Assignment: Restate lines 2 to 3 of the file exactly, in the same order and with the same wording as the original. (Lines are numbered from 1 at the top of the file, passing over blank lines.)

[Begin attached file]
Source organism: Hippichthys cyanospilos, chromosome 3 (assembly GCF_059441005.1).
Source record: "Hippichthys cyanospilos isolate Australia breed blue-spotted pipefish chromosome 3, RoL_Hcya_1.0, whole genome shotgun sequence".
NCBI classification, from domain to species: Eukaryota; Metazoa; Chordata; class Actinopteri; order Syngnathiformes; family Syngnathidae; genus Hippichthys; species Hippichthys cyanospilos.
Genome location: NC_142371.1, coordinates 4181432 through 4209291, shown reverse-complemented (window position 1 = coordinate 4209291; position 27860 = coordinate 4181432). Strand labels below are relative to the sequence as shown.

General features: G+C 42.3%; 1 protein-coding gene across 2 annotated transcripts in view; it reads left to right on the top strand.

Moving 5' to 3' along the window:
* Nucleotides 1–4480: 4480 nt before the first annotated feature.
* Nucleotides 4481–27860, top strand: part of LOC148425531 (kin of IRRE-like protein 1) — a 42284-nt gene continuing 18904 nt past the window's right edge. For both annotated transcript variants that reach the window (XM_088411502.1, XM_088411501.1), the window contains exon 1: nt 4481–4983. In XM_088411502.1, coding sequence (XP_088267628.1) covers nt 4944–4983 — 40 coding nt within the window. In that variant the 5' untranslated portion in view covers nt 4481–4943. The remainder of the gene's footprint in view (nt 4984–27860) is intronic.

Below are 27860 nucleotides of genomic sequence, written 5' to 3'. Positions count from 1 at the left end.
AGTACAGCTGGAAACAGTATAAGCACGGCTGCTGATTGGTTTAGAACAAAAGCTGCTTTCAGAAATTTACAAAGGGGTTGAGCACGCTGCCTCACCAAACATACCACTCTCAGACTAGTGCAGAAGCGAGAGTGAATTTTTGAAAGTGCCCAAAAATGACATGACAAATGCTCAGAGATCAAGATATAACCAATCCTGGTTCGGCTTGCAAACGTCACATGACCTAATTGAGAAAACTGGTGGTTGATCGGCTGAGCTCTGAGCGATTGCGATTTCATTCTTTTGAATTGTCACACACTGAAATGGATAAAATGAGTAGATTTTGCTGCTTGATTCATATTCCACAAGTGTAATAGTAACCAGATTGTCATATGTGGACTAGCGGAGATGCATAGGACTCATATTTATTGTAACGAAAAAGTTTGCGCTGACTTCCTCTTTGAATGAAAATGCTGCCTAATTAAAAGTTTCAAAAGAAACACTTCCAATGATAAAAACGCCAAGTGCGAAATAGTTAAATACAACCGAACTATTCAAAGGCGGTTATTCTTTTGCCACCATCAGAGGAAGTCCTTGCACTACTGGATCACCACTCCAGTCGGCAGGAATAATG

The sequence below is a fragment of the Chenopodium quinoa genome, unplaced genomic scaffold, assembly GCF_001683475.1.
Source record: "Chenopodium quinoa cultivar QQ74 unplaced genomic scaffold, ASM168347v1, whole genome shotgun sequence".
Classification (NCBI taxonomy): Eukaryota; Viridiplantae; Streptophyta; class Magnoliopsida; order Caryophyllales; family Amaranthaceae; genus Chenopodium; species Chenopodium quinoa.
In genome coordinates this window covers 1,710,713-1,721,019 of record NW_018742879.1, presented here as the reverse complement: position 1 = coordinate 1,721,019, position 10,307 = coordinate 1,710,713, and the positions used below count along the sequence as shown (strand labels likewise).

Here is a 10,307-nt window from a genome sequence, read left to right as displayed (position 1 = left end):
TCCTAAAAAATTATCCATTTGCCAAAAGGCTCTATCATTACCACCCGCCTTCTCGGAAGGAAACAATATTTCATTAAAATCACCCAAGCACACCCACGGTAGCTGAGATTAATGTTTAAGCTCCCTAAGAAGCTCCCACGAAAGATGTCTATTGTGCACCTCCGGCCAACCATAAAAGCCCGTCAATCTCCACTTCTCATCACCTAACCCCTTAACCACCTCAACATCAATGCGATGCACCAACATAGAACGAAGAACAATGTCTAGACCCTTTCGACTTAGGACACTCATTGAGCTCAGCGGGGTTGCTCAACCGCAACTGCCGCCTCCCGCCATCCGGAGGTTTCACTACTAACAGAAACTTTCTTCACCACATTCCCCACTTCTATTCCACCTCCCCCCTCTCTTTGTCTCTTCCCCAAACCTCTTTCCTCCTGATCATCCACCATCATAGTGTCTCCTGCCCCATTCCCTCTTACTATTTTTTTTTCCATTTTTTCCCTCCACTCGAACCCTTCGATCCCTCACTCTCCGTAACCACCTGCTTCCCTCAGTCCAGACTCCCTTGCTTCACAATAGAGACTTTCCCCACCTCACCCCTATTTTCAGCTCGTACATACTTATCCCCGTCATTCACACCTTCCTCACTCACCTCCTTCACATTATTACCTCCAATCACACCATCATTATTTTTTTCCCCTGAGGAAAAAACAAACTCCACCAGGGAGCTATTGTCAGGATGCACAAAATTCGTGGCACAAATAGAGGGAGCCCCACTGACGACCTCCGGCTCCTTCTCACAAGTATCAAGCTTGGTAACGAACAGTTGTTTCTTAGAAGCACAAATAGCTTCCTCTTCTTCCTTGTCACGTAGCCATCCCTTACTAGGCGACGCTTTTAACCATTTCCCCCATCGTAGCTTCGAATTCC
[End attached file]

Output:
Source record: "Hippichthys cyanospilos isolate Australia breed blue-spotted pipefish chromosome 3, RoL_Hcya_1.0, whole genome shotgun sequence".
NCBI classification, from domain to species: Eukaryota; Metazoa; Chordata; class Actinopteri; order Syngnathiformes; family Syngnathidae; genus Hippichthys; species Hippichthys cyanospilos.